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Hoffmann, R. A wiki for the life sciences where authorship matters. Nature Genetics (2008)

Induction of complement C9 messenger RNAs in human neuronal cells by inflammatory stimuli: relevance to neurodegenerative disorders.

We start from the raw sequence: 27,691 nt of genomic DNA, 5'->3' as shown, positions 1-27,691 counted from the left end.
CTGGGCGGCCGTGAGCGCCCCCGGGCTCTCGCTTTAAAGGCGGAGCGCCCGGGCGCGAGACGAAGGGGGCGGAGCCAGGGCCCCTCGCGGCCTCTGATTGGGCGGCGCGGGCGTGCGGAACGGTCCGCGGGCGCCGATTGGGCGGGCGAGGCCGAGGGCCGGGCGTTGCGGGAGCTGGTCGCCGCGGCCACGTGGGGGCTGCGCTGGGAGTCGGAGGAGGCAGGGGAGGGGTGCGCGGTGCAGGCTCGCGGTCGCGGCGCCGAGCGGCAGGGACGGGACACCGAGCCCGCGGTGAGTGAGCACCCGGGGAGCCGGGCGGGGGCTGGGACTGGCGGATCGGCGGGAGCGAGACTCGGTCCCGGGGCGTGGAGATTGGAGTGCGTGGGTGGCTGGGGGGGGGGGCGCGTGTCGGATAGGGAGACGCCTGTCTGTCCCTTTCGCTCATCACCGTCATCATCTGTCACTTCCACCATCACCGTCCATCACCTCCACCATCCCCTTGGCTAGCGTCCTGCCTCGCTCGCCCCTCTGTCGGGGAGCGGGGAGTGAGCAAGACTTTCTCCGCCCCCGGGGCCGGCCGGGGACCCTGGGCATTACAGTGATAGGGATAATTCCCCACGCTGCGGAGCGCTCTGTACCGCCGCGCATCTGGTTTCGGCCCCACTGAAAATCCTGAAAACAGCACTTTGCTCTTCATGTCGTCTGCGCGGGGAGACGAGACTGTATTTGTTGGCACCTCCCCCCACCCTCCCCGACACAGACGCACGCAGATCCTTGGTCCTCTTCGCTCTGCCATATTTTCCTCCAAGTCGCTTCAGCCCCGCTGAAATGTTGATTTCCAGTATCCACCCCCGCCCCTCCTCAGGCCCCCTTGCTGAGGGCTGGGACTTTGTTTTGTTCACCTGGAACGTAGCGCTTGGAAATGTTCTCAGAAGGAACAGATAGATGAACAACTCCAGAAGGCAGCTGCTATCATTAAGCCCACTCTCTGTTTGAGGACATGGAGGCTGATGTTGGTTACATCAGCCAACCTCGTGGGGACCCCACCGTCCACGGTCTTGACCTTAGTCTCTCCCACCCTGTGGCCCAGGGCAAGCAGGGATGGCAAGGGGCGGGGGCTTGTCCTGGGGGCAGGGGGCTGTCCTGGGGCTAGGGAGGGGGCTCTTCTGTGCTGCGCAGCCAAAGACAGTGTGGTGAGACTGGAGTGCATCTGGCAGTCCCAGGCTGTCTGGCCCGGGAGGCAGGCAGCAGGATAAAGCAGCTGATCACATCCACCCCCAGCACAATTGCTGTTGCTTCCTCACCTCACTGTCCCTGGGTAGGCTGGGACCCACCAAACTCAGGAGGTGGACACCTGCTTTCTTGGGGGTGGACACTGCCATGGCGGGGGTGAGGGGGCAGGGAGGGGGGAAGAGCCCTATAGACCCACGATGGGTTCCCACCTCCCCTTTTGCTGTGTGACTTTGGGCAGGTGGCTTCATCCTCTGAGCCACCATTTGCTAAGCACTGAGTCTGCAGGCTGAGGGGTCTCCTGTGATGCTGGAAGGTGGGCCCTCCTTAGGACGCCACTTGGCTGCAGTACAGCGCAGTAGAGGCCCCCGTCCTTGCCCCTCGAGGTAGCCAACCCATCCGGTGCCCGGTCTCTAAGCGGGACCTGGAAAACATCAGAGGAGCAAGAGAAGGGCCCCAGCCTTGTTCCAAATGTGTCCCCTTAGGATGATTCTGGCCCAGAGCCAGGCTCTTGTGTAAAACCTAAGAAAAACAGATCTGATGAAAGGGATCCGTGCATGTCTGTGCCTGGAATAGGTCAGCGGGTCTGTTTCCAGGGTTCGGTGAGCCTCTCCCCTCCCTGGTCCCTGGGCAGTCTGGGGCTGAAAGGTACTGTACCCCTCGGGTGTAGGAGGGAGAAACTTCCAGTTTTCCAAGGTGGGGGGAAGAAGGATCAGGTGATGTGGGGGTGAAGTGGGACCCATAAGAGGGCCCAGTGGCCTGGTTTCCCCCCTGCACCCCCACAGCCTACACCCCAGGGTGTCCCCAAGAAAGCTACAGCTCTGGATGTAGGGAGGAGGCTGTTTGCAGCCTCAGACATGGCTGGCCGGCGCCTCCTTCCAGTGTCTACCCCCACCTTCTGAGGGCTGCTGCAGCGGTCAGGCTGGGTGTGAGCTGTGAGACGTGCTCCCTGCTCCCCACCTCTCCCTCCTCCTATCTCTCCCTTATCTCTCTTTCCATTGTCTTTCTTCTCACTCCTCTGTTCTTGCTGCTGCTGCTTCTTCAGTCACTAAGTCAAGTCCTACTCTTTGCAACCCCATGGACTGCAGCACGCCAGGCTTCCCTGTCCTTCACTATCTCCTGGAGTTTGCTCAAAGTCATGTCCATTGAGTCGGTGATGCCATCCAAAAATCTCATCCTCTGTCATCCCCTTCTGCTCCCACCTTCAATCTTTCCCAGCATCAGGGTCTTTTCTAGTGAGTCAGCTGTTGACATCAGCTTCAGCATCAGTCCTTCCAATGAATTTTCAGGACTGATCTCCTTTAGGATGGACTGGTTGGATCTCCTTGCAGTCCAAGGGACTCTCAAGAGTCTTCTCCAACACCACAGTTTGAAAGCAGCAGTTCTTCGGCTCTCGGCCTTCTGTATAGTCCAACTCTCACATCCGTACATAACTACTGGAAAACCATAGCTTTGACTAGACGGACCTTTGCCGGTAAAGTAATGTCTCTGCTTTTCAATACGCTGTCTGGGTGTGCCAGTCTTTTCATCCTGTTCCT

Neurons express proteins of the classical complement pathway, including C9. Both the mRNA and protein levels for C9 are sharply upregulated in brain areas affected by Alzheimer's disease (AD). Since little is known about the signals that are responsible for this upregulation, we evaluated in human SH-SY5Y neuroblastoma cells the factors which stimulate C9 production. Interferon-gamma, phorbol myristate acetate and interleukin-6 all stimulated C9 mRNA expression but the inflammatory cytokines tumor necrosis factor-alpha, interleukin-1 beta, as well as the anaphylatoxin C5a and the bacterial lipopolysaccharide, were ineffective. Immunohistochemical analysis of postmortem human brains for C9 protein demonstrated its presence in many cortical pyramidal neurons in AD, Down's syndrome, the parkinsonism dementia complex of Guam and pallido-ponto-nigral degeneration, as well as in thalamic neurons of progressive supranuclear palsy and ballooned neurons of Pick's disease. Since C9 is required for the membrane attack complex of complement to become functional, interfering with signaling pathways that stimulate its production could offer new therapeutic strategies for treating various neurodegenerative disorders.[1]


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